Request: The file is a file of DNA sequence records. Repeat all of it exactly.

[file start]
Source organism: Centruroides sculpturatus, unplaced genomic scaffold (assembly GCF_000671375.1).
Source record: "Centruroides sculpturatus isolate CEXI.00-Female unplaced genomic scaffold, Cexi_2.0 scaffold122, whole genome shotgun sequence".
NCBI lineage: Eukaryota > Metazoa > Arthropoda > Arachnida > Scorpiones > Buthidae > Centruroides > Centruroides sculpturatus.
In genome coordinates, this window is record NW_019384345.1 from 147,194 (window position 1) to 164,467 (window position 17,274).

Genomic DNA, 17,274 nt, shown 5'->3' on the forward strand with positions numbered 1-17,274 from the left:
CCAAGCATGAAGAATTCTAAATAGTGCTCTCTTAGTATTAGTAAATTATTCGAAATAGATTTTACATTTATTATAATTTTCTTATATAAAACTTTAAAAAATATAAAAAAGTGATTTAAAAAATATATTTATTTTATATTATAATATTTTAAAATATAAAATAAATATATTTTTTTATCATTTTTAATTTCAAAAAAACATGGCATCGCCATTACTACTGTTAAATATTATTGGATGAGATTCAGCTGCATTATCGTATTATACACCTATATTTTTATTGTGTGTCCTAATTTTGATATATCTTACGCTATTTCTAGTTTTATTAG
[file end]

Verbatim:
Source organism: Centruroides sculpturatus, unplaced genomic scaffold (assembly GCF_000671375.1).
Source record: "Centruroides sculpturatus isolate CEXI.00-Female unplaced genomic scaffold, Cexi_2.0 scaffold122, whole genome shotgun sequence".
NCBI lineage: Eukaryota > Metazoa > Arthropoda > Arachnida > Scorpiones > Buthidae > Centruroides > Centruroides sculpturatus.
In genome coordinates, this window is record NW_019384345.1 from 147,194 (window position 1) to 164,467 (window position 17,274).

Genomic DNA, 17,274 nt, shown 5'->3' on the forward strand with positions numbered 1-17,274 from the left:
CCAAGCATGAAGAATTCTAAATAGTGCTCTCTTAGTATTAGTAAATTATTCGAAATAGATTTTACATTTATTATAATTTTCTTATATAAAACTTTAAAAAATATAAAAAAGTGATTTAAAAAATATATTTATTTTATATTATAATATTTTAAAATATAAAATAAATATATTTTTTTATCATTTTTAATTTCAAAAAAACATGGCATCGCCATTACTACTGTTAAATATTATTGGATGAGATTCAGCTGCATTATCGTATTATACACCTATATTTTTATTGTGTGTCCTAATTTTGATATATCTTACGCTATTTCTAGTTTTATTAG